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The Consciousness ParadoxConsciousness, Concepts, and Higher-Order Thoughts$
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Rocco J. Gennaro

Print publication date: 2011

Print ISBN-13: 9780262016605

Published to MIT Press Scholarship Online: August 2013

DOI: 10.7551/mitpress/9780262016605.001.0001

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Concept Acquisition and Infant Consciousness

Concept Acquisition and Infant Consciousness

(p.185) 7 Concept Acquisition and Infant Consciousness
The Consciousness Paradox

Rocco J. Gennaro

The MIT Press

This chapter focuses on the Acquisition and Infant Theses, which state that the majority of concepts are acquired and that infants are conscious. By accepting these assumptions, issues of innateness and the recent work in developmental psychology are addressed. Infant consciousness is consistent with HOT theory; infants are capable of having at least primitive forms of the requisite higher-order or metapsychological thoughts. This chapter also aims to show that the accusation that conceptualism is inconsistent with concept learning is false, through arguments set against those by Adina Roskies. After an explanation of the “real hard problem,” one argument is presented against radical nativism and another for “core nativism.” Another goal of this chapter is to show that HOT Theory and conceptualism are consistent with the Acquisition and Infant Theses.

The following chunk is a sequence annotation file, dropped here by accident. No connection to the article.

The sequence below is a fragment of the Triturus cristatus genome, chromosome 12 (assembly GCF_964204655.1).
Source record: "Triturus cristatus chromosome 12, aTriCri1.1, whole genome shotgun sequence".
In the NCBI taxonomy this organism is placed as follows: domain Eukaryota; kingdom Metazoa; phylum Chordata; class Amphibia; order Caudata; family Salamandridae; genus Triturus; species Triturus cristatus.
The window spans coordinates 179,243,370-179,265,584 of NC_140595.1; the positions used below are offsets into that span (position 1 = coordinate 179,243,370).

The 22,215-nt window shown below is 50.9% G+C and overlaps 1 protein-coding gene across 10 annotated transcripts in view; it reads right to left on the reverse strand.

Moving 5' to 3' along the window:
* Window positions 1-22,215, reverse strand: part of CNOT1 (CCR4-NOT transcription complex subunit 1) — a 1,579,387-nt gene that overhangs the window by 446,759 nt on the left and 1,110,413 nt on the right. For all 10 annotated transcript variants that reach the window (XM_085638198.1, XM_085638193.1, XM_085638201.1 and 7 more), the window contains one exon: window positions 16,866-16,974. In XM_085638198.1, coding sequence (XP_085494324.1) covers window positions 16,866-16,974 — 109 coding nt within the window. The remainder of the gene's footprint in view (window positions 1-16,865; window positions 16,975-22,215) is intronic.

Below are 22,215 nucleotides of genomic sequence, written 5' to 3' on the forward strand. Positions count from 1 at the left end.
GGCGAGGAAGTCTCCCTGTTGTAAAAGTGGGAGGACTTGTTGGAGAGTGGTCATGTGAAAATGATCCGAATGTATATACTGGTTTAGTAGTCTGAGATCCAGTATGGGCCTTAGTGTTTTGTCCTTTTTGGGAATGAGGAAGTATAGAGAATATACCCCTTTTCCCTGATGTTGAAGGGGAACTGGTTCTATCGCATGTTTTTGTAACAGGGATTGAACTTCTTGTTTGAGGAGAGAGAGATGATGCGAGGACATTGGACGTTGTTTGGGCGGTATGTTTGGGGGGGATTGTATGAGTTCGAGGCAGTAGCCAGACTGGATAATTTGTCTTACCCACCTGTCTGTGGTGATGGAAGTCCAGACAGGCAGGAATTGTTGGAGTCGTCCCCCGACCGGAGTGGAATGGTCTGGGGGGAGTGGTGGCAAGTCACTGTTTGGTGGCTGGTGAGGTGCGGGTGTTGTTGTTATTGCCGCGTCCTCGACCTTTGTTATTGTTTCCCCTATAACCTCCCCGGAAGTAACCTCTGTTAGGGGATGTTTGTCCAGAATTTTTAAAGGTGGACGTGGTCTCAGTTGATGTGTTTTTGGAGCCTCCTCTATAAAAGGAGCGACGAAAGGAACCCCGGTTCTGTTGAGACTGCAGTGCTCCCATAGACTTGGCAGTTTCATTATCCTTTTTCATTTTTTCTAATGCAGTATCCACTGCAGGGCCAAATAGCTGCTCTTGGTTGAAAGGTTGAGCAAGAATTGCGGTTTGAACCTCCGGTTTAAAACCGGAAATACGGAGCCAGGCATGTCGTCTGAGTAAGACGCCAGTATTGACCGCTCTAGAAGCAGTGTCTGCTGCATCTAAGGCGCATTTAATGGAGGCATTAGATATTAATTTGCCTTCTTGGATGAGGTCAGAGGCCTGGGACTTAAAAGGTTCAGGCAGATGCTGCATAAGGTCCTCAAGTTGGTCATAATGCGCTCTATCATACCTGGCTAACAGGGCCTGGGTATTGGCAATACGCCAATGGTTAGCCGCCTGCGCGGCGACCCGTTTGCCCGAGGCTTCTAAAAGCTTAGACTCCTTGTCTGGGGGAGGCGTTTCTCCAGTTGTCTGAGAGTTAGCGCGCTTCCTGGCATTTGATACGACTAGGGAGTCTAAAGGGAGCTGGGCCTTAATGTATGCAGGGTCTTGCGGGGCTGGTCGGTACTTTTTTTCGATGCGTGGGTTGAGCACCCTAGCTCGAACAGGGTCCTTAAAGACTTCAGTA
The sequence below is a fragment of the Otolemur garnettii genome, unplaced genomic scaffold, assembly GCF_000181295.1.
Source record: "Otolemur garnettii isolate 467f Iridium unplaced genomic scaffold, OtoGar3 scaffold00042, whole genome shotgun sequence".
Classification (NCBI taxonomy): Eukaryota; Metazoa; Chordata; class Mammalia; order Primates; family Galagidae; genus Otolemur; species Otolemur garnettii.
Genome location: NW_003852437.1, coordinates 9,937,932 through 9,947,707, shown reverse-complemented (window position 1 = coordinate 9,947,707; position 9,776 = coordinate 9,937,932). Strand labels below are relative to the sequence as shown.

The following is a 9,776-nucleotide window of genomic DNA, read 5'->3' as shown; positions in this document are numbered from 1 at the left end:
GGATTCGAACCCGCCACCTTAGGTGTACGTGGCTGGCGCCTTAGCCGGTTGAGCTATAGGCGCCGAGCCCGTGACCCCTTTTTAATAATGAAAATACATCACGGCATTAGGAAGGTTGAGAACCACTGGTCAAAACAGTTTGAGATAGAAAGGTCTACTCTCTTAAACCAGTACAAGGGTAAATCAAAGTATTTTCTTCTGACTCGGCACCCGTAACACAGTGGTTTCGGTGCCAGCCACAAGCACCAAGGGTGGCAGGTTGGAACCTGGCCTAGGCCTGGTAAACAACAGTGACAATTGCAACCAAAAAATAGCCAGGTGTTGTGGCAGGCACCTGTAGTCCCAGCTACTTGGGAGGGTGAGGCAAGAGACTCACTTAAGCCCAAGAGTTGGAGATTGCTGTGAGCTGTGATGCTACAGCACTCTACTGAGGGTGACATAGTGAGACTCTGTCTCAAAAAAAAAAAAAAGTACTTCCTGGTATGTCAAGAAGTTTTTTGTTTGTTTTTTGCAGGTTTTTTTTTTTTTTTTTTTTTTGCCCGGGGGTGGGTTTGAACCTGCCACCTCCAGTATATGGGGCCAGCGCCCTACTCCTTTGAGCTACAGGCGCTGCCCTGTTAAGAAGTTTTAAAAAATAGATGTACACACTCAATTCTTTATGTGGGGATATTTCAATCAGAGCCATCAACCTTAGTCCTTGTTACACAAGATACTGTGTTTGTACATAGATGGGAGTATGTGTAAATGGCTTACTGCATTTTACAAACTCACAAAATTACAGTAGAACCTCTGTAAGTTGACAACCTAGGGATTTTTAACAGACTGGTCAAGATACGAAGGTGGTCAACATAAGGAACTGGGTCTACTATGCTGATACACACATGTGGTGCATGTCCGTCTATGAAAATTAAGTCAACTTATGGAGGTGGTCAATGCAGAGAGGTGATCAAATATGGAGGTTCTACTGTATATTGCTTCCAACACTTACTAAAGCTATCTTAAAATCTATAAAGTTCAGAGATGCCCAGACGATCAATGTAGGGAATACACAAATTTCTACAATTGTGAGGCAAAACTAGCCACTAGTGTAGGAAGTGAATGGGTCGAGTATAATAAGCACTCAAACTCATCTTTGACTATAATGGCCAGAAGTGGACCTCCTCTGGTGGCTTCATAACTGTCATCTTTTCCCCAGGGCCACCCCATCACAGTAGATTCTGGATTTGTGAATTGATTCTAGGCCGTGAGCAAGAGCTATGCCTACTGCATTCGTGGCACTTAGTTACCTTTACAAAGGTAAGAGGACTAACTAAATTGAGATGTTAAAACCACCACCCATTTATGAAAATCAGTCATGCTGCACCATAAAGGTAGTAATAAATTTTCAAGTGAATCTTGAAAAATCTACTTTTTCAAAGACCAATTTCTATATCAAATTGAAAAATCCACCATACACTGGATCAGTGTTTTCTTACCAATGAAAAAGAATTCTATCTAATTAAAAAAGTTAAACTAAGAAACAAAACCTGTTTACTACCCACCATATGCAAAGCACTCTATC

Keywords:   developmental psychology, Acquisition and Infant Theses, infant consciousness, HOT theory, metapsychological thoughts, conceptualism, Adina Roskies, real hard problem, core nativism

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